In the cyber security space, we can sometimes take for granted some of the less technical aspects of the job, often until it is too late. A great example of this was in one of my first more senior technical positions, when I was suddenly asked to be the technical resource in an interview. The normal resource was sick, and I was the only one available. All told, I had, maybe ten minutes to prepare, and of course my go-to was to Google “threat hunting interview questions.” What I got back was less than helpful.
What I noticed is that most of the “questions” being posed were for recruiters or human resources personnel. Now, there is nothing wrong with HR or recruiters, but the questions they ask are often more about screening out whatever the opposite of “low-hanging fruit” is. They often lack the technical knowledge, or even the chaotic experience of working in a SOC, to really ask meaningful questions. That is why I sat down with a number of our senior threat hunters to compile a list of some of the questions they have used – and the rationale behind them – during the hiring process.
Setting the Mood
Before we get into the actual threat hunting interview questions, it is definitely worth talking about the atmosphere of a job interview. All of us have inevitably been on the other side of the table many times being interviewed. I think it goes without saying that it is sometimes an uncomfortable atmosphere, and that can bring up the worst feelings of inadequacy and doubt in a candidate, and generally not helping the interview process. This is why one of the most important things to do right at the beginning of the interview is help to break the ice and put everyone at ease.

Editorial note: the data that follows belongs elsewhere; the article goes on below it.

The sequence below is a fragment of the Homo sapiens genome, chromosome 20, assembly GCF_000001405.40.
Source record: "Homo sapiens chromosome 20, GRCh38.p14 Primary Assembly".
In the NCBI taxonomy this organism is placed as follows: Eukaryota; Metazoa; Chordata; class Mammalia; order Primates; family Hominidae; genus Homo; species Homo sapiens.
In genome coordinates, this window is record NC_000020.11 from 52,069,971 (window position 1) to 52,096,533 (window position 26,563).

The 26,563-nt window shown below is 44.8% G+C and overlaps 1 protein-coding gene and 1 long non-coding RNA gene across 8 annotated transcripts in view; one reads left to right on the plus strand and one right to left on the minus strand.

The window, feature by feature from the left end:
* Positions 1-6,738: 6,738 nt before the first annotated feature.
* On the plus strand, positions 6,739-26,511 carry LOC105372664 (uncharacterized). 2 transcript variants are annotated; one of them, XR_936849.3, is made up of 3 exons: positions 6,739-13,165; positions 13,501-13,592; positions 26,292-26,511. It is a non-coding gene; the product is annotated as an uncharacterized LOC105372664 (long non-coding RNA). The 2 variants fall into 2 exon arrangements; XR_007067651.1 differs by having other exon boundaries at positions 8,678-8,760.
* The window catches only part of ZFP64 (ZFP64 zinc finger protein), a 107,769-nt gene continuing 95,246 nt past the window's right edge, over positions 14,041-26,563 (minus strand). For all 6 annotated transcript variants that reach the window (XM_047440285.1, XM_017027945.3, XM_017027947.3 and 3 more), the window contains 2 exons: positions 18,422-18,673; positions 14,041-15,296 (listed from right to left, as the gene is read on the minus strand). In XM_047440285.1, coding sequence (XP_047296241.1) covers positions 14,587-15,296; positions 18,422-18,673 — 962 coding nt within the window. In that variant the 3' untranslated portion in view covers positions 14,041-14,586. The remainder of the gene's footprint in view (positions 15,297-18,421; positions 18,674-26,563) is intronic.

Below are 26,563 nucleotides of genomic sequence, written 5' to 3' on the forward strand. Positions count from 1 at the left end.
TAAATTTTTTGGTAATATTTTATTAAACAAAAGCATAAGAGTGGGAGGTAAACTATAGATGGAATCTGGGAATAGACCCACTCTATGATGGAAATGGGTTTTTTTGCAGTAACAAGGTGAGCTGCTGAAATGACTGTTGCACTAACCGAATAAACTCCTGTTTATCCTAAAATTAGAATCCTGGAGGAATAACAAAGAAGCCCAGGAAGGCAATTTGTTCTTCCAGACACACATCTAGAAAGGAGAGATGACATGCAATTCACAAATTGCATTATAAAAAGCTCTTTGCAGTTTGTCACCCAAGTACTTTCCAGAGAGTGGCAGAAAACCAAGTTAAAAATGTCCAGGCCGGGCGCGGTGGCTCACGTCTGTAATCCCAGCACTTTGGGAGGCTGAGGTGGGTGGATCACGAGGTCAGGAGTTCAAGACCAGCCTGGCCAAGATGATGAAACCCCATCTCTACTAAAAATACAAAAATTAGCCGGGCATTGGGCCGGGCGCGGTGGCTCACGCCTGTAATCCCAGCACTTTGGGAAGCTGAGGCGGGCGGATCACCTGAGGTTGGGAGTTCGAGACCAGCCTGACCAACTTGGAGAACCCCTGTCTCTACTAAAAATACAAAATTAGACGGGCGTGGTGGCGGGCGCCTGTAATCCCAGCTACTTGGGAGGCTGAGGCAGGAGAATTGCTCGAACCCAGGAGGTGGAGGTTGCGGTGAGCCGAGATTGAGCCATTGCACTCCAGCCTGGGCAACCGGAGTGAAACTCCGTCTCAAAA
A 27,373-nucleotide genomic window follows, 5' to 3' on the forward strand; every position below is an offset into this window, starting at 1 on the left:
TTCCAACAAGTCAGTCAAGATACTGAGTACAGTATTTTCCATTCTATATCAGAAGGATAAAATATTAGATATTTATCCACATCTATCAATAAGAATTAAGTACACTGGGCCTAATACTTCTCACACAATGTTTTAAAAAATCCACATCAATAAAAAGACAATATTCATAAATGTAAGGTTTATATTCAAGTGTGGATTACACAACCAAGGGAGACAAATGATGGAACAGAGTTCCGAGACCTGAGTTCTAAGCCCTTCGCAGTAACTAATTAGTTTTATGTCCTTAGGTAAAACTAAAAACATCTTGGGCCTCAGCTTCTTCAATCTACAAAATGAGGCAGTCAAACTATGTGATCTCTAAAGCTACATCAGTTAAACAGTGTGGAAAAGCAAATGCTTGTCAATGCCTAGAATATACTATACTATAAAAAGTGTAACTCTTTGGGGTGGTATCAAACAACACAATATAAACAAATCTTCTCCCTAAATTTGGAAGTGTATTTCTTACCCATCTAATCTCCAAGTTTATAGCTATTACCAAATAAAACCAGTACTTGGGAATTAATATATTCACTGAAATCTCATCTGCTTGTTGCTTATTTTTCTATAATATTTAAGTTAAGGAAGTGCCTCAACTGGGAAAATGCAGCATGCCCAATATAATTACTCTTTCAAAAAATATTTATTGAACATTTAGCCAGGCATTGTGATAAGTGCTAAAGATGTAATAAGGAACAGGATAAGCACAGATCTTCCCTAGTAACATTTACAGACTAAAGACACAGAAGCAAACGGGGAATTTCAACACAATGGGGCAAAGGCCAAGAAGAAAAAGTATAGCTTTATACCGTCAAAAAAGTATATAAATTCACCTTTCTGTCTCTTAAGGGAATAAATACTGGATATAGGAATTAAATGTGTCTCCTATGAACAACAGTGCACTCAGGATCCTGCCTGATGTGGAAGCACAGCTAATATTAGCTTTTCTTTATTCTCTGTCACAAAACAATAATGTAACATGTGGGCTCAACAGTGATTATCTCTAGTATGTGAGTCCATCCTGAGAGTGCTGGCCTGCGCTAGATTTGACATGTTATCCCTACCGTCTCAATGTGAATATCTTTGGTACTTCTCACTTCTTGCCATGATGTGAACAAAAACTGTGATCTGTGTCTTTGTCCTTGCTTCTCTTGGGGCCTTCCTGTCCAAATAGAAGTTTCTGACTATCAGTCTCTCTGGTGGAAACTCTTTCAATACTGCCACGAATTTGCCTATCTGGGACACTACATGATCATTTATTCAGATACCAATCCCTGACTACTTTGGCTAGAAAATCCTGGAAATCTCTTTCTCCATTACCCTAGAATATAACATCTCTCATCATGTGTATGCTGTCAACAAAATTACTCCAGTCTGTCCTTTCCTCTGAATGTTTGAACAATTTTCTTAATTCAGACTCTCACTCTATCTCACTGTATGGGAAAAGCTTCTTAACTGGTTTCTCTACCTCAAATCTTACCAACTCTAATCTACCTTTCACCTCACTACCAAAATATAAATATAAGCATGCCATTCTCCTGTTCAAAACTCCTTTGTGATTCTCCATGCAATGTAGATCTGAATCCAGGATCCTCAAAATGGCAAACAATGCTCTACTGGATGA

One of the best ways I have found to do this is to ask fun and disarming questions, and one of the best that I have heard is:
What are 3 things you would make sure to have or take when dealing with a zombie apocalypse?